What does an incubator mean in business?

Incubators are usually composed of an internal team focused on testing and developing ideas into concepts potentially viable for market launch.

What is the purpose of an incubator?

The purpose of an incubator is to test and develop technologies and/or ideas into market validated concepts that can then be commercialized. If the concepts are close enough to the core, the concepts oftentimes move back into the traditional product team for deployment.

What are incubator examples in corporate innovation?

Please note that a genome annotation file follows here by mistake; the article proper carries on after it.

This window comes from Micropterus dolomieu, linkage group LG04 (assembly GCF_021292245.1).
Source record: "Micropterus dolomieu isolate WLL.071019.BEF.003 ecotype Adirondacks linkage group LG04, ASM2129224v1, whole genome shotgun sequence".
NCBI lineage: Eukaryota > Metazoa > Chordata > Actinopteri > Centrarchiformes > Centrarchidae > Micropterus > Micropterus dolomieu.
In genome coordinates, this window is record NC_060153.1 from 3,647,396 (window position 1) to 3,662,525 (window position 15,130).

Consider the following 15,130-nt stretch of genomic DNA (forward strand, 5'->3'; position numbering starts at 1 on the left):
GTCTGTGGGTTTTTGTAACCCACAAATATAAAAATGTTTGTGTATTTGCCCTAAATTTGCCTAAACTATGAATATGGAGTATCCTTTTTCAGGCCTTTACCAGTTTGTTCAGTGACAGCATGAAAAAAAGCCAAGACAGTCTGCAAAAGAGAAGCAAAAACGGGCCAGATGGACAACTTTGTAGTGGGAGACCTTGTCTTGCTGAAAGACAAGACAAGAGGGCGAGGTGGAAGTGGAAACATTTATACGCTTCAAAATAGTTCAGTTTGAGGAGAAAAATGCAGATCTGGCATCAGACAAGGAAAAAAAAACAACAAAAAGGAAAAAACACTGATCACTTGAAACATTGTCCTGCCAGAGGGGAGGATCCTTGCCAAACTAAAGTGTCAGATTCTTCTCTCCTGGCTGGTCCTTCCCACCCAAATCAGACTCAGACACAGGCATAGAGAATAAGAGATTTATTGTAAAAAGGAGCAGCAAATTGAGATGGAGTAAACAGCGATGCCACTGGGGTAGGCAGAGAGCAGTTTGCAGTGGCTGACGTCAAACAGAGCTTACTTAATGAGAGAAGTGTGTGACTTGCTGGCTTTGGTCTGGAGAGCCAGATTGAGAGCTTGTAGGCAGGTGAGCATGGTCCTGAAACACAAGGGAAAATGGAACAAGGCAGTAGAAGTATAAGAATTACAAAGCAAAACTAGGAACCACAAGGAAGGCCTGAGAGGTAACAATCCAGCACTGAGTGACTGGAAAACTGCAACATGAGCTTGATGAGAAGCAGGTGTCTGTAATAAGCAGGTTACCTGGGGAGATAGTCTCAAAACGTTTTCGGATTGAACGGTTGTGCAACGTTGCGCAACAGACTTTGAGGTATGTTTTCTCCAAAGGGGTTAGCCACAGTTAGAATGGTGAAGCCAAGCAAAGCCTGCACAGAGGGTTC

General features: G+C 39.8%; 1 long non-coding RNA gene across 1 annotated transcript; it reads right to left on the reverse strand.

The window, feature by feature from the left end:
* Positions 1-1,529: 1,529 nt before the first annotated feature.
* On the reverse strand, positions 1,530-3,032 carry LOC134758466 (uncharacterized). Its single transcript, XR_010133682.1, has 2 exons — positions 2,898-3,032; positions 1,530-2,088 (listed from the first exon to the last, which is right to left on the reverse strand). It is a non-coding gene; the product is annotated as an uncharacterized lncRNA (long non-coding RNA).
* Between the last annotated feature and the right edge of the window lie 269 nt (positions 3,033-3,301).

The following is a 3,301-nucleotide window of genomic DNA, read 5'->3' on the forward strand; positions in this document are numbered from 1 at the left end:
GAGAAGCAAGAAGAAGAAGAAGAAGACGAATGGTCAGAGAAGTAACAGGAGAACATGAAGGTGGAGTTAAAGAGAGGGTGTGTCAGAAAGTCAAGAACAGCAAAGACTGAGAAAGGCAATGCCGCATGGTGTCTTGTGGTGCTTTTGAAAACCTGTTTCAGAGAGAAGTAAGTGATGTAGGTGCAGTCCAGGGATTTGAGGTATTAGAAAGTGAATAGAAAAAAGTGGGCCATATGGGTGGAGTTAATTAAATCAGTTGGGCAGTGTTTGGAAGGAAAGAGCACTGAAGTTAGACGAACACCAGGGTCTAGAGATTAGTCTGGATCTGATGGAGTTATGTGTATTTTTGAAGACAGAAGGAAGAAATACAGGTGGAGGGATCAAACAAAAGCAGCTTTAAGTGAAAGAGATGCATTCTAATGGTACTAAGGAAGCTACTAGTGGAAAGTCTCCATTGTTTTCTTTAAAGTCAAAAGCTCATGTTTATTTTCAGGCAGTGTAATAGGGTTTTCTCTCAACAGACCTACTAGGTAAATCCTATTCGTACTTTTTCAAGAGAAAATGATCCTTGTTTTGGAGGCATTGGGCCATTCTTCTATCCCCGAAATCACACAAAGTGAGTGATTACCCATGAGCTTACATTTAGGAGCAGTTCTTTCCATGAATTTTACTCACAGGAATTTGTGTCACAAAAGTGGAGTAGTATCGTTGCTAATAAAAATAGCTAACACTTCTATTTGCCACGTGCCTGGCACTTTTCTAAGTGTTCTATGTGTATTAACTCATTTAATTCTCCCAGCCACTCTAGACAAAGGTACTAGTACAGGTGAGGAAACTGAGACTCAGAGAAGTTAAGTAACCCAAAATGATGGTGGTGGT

One of the most successful incubator examples in corporate innovation is IBM’s Emerging Business Opportunities model. In 1999-2010, IBM was being disrupted by hardware commoditization, and value shifting to software and they were missing tech growth trends. IBM’s objective was to transform from a provider of best in class technology to a trusted advisor for business value. IBM launched Emerging Business Opportunities​ (EBO) to spearhead new solutions and value propositions. Seven EBOs were launched in the first wave; 28 were eventually funded at the corporate level, including IBM Life Sciences. IBM Life Sciences, became a $5B business inside of 3 years; a unit that ultimately led to the creation of Watson. The EBOs were co-owned by BUs and Corporate Strategy and both corporate and BUs invested in a central fund of ~$100M to fund the EBO portfolio. EBOs had dedicated teams, and access to BU resources. This incubator model enabled IBM to build a robust portfolio of new ventures. At its peak, EBO revenue contribution surpassed acquisition revenue.